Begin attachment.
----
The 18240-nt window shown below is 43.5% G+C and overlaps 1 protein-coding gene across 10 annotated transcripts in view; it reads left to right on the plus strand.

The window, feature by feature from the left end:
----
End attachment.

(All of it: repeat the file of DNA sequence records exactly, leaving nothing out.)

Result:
The 18240-nt window shown below is 43.5% G+C and overlaps 1 protein-coding gene across 10 annotated transcripts in view; it reads left to right on the plus strand.

The window, feature by feature from the left end: